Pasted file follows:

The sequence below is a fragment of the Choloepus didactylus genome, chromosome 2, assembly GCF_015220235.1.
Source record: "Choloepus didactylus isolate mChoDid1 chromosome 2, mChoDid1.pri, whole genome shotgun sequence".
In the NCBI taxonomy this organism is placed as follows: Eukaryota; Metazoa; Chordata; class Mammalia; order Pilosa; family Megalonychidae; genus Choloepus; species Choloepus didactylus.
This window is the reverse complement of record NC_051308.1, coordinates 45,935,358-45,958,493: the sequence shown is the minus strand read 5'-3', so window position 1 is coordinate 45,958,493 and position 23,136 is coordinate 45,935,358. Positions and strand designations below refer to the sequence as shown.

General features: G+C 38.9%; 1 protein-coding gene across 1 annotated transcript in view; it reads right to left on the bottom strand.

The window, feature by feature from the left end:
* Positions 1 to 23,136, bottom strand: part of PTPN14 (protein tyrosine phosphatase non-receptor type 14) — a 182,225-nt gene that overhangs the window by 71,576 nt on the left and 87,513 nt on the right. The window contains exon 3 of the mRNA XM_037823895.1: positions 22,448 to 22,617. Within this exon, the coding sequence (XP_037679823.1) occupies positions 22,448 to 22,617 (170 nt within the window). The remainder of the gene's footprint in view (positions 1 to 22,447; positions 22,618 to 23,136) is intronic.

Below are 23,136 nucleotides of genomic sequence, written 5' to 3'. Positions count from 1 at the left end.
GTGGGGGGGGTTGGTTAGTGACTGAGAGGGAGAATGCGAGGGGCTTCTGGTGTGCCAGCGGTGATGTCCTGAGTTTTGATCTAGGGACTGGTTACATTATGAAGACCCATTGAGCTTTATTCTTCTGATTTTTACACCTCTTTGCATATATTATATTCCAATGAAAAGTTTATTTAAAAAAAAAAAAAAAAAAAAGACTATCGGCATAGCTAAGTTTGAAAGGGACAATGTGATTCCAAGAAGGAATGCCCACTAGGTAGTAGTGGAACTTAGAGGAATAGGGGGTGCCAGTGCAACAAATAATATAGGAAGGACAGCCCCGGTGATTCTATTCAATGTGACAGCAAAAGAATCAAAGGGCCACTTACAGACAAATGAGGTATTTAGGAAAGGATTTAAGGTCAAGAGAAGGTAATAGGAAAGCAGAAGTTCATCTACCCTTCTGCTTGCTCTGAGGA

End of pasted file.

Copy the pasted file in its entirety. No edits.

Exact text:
The sequence below is a fragment of the Choloepus didactylus genome, chromosome 2, assembly GCF_015220235.1.
Source record: "Choloepus didactylus isolate mChoDid1 chromosome 2, mChoDid1.pri, whole genome shotgun sequence".
In the NCBI taxonomy this organism is placed as follows: Eukaryota; Metazoa; Chordata; class Mammalia; order Pilosa; family Megalonychidae; genus Choloepus; species Choloepus didactylus.
This window is the reverse complement of record NC_051308.1, coordinates 45,935,358-45,958,493: the sequence shown is the minus strand read 5'-3', so window position 1 is coordinate 45,958,493 and position 23,136 is coordinate 45,935,358. Positions and strand designations below refer to the sequence as shown.

General features: G+C 38.9%; 1 protein-coding gene across 1 annotated transcript in view; it reads right to left on the bottom strand.

The window, feature by feature from the left end:
* Positions 1 to 23,136, bottom strand: part of PTPN14 (protein tyrosine phosphatase non-receptor type 14) — a 182,225-nt gene that overhangs the window by 71,576 nt on the left and 87,513 nt on the right. The window contains exon 3 of the mRNA XM_037823895.1: positions 22,448 to 22,617. Within this exon, the coding sequence (XP_037679823.1) occupies positions 22,448 to 22,617 (170 nt within the window). The remainder of the gene's footprint in view (positions 1 to 22,447; positions 22,618 to 23,136) is intronic.

Below are 23,136 nucleotides of genomic sequence, written 5' to 3'. Positions count from 1 at the left end.
GTGGGGGGGGTTGGTTAGTGACTGAGAGGGAGAATGCGAGGGGCTTCTGGTGTGCCAGCGGTGATGTCCTGAGTTTTGATCTAGGGACTGGTTACATTATGAAGACCCATTGAGCTTTATTCTTCTGATTTTTACACCTCTTTGCATATATTATATTCCAATGAAAAGTTTATTTAAAAAAAAAAAAAAAAAAAAGACTATCGGCATAGCTAAGTTTGAAAGGGACAATGTGATTCCAAGAAGGAATGCCCACTAGGTAGTAGTGGAACTTAGAGGAATAGGGGGTGCCAGTGCAACAAATAATATAGGAAGGACAGCCCCGGTGATTCTATTCAATGTGACAGCAAAAGAATCAAAGGGCCACTTACAGACAAATGAGGTATTTAGGAAAGGATTTAAGGTCAAGAGAAGGTAATAGGAAAGCAGAAGTTCATCTACCCTTCTGCTTGCTCTGAGGA